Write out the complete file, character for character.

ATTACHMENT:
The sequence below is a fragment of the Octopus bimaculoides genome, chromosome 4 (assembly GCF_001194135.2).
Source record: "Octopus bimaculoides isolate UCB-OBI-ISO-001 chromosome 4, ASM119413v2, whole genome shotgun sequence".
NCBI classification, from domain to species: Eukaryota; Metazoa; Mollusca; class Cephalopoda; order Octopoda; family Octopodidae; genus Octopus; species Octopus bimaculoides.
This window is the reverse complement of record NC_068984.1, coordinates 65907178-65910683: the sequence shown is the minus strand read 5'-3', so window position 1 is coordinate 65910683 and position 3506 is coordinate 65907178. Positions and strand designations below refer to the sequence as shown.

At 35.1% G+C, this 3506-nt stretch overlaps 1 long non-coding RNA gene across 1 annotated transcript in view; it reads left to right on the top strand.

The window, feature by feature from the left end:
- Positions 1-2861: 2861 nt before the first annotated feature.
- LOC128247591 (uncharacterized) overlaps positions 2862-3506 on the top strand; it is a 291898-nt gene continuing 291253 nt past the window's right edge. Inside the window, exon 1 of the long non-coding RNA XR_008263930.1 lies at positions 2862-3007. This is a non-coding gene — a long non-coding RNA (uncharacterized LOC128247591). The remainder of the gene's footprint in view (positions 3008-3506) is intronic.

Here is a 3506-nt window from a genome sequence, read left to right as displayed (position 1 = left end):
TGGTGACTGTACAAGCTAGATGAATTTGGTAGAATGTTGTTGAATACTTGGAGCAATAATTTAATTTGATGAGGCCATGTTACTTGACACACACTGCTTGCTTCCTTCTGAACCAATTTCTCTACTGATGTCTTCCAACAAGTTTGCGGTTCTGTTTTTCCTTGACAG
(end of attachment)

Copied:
The sequence below is a fragment of the Octopus bimaculoides genome, chromosome 4 (assembly GCF_001194135.2).
Source record: "Octopus bimaculoides isolate UCB-OBI-ISO-001 chromosome 4, ASM119413v2, whole genome shotgun sequence".
NCBI classification, from domain to species: Eukaryota; Metazoa; Mollusca; class Cephalopoda; order Octopoda; family Octopodidae; genus Octopus; species Octopus bimaculoides.
This window is the reverse complement of record NC_068984.1, coordinates 65907178-65910683: the sequence shown is the minus strand read 5'-3', so window position 1 is coordinate 65910683 and position 3506 is coordinate 65907178. Positions and strand designations below refer to the sequence as shown.

At 35.1% G+C, this 3506-nt stretch overlaps 1 long non-coding RNA gene across 1 annotated transcript in view; it reads left to right on the top strand.

The window, feature by feature from the left end:
- Positions 1-2861: 2861 nt before the first annotated feature.
- LOC128247591 (uncharacterized) overlaps positions 2862-3506 on the top strand; it is a 291898-nt gene continuing 291253 nt past the window's right edge. Inside the window, exon 1 of the long non-coding RNA XR_008263930.1 lies at positions 2862-3007. This is a non-coding gene — a long non-coding RNA (uncharacterized LOC128247591). The remainder of the gene's footprint in view (positions 3008-3506) is intronic.

Here is a 3506-nt window from a genome sequence, read left to right as displayed (position 1 = left end):
TGGTGACTGTACAAGCTAGATGAATTTGGTAGAATGTTGTTGAATACTTGGAGCAATAATTTAATTTGATGAGGCCATGTTACTTGACACACACTGCTTGCTTCCTTCTGAACCAATTTCTCTACTGATGTCTTCCAACAAGTTTGCGGTTCTGTTTTTCCTTGACAG